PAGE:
Biohazards: If applicants propose the applicant has proposed materials or procedures that are potentially hazardous to research personnel and/or the environment, HHS/CDC will determine if the proposed protection is adequate.

2.B. Additional Review Considerations

Budget and Period of Support: The reasonableness of the proposed budget and the appropriateness of the requested period of support in relation to the proposed research may be assessed by the reviewers. Is the number of person months listed for the effort of the PD/PI appropriate for the work proposed?  Is each budget category realistic and justified in terms of the aims and methods?  The evaluation of the budget should not effect the priority score.

2.C. Sharing Research Data

Data Sharing Plan: HHS/CDC will assess the reasonableness of the data sharing plan. However, reviewers will not factor the proposed data sharing plan into the determination of scientific merit or the priority score. The presence of a data sharing plan will be part of the terms and conditions of the award. The funding organization will be responsible for monitoring the data sharing policy.

2.D. Sharing Research Resources

HHS policy requires that recipients of grant awards make unique research resources readily available for research purposes to qualified individuals within the scientific community after publication.  Please see http://www.cdc.gov/od/pgo/funding/HHS_GPS_Oct_2006.doc.  Investigators responding to this funding opportunity should include a plan on sharing research resources.

Program staff will be responsible for the administrative review of the plan for sharing research resources.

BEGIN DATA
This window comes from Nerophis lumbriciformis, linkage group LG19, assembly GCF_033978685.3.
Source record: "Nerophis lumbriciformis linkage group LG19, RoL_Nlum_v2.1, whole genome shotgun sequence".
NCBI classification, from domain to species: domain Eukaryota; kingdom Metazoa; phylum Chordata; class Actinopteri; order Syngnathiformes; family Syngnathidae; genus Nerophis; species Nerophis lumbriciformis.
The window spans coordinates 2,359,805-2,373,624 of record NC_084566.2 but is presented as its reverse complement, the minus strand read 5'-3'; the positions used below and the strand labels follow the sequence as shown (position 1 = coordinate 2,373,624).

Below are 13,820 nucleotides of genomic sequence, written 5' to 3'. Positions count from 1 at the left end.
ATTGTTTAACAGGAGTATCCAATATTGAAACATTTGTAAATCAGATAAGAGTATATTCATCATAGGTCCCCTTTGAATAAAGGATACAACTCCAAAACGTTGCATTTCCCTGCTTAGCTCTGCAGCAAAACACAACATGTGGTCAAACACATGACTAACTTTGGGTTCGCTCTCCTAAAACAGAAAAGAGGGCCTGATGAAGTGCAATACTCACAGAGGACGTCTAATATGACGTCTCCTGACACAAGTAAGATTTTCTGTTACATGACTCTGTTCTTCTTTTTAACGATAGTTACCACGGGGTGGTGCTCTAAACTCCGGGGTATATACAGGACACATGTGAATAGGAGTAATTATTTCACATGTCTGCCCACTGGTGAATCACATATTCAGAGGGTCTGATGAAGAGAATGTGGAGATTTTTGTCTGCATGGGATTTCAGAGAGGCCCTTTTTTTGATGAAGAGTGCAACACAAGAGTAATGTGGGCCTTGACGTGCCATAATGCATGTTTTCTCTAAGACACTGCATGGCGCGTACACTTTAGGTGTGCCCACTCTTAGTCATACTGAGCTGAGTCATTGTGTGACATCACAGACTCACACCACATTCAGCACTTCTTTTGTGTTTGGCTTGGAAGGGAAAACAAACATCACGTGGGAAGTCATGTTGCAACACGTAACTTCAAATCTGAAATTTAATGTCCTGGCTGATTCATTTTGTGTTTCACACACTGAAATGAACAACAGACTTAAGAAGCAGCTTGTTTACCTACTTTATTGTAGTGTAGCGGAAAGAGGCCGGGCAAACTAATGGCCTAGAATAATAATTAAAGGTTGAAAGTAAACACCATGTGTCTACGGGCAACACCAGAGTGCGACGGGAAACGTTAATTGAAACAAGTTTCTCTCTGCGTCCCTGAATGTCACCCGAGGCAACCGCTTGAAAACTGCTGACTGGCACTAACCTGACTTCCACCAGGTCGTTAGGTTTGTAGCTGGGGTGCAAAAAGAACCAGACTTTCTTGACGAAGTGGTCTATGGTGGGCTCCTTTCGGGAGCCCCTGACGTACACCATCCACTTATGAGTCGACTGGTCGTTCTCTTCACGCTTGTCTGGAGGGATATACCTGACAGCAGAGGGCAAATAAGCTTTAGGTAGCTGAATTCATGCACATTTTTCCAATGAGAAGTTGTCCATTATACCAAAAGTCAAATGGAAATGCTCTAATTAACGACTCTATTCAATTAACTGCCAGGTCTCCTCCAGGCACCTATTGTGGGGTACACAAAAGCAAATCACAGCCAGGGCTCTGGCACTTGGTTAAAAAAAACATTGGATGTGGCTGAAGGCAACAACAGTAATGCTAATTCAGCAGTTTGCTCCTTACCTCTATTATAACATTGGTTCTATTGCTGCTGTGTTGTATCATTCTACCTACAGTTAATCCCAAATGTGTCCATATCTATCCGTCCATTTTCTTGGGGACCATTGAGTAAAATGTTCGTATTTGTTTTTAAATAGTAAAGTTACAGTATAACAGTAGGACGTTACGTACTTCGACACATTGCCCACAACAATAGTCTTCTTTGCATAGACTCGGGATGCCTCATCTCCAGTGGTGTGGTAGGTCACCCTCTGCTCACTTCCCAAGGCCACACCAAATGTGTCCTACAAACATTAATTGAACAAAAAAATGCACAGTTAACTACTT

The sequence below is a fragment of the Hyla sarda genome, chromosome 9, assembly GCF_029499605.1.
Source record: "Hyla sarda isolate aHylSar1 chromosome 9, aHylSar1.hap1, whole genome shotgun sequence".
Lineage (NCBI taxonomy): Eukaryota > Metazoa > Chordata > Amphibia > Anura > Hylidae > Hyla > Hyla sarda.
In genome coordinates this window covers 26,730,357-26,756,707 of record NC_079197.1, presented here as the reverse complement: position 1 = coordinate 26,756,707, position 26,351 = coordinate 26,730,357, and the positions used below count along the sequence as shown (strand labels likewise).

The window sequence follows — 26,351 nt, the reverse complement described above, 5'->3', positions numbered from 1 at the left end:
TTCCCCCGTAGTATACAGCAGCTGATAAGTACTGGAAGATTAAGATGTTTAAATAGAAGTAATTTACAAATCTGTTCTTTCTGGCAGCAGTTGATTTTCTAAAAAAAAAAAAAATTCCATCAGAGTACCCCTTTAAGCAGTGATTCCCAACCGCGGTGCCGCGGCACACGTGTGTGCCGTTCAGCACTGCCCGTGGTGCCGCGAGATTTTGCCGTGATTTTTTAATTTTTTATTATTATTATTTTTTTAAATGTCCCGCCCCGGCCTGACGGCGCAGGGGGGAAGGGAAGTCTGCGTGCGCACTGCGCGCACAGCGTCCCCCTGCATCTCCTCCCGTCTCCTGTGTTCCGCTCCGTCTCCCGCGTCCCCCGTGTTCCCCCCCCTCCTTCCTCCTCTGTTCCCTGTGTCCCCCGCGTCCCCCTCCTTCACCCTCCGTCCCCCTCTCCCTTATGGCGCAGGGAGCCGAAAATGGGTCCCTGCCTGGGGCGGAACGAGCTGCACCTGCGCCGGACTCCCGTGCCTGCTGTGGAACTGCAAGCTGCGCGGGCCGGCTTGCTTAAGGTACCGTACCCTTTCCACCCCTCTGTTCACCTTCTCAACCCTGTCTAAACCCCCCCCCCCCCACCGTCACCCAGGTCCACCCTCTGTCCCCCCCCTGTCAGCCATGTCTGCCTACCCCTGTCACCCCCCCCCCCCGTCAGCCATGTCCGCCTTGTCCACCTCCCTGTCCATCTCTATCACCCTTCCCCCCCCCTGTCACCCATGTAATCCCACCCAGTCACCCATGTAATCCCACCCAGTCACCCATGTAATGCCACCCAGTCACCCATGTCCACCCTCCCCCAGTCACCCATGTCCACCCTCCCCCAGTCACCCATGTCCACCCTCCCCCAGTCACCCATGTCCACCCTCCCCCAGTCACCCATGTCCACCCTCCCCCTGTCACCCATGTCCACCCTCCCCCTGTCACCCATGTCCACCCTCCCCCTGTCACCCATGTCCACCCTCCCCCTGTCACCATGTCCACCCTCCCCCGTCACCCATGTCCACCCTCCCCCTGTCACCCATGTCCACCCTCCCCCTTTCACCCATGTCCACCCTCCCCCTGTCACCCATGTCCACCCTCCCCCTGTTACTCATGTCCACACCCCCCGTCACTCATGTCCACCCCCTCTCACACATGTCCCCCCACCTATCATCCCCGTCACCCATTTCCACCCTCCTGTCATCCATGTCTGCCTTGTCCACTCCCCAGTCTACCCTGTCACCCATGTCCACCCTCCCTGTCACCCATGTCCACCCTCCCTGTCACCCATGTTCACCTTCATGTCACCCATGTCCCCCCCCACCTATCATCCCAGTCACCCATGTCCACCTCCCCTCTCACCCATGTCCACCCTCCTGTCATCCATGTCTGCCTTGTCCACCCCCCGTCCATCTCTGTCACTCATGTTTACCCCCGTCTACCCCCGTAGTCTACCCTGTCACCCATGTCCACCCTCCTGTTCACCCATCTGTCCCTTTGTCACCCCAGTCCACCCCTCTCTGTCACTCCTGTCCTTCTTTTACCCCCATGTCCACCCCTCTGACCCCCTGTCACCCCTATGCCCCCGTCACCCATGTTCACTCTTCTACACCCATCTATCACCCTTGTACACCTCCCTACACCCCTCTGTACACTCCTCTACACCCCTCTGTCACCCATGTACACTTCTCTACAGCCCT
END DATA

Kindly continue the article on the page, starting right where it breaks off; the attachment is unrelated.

The adequacy of the resources sharing plan will be considered by Program staff of the funding organization when making recommendations about funding applications. The effectiveness of the resource sharing will be evaluated as part of the administrative review of each non-competing Grant Progress Report (HHS/PHS 2590 http://grants.nih.gov/grants/funding/2590/2590.htm). See Section VI.3. Reporting .

3. Anticipated Announcement and Award Dates

Not Applicable

Section VI. Award Administration Information


1. Award Notices

After the peer review of the application is completed, the applicant organization will receive a written critique called a “Summary Statement.”  The applicant organization and the PD/PI will be able to access the Summary Statement via the eRA Commons.

HHS/CDC will contact those applicants under consideration for funding for additional information.

A formal notification in the form of a Notice of Award (NoA) will be provided to the applicant organization.  The NoA signed by the Grants Management Officer (GMO) is the authorizing document.  HHS/CDC will mail and/or e-mail this document to the recipient fiscal officer identified in the application. 

Selection of the application for award is not an authorization to begin performance.  Any cost incurred before receipt of the NoA is at the recipient’s risk.  These costs may be reimbursed only to the extent considered allowable pre-award costs.  See also Section IV.5. Funding Restrictions.

2. Administrative and National Policy Requirements

The Code of Federal Regulations 45 CFR Part 74 and Part 92 have details about requirements.  For more information on the Code of Federal Regulations, see the National Archives and Records Administration at the following Internet address: http://www.access.gpo.gov/nara/cfr/cfr-table-search.html. Additional requirements are available in Section VIII. Other Information of this document or on the HHS/CDC website at the following Internet address: http://www.cdc.gov/od/pgo/funding/ARs.htm. These will be incorporated into the NoA by reference.

The following terms and conditions will be incorporated into the NoA and will be provided to the appropriate institutional official and a courtesy copy to the PD/PI at the time of award.

3. Reporting

Recipient Organization must provide HHS/CDC with an original, plus two hard copies of the following reports: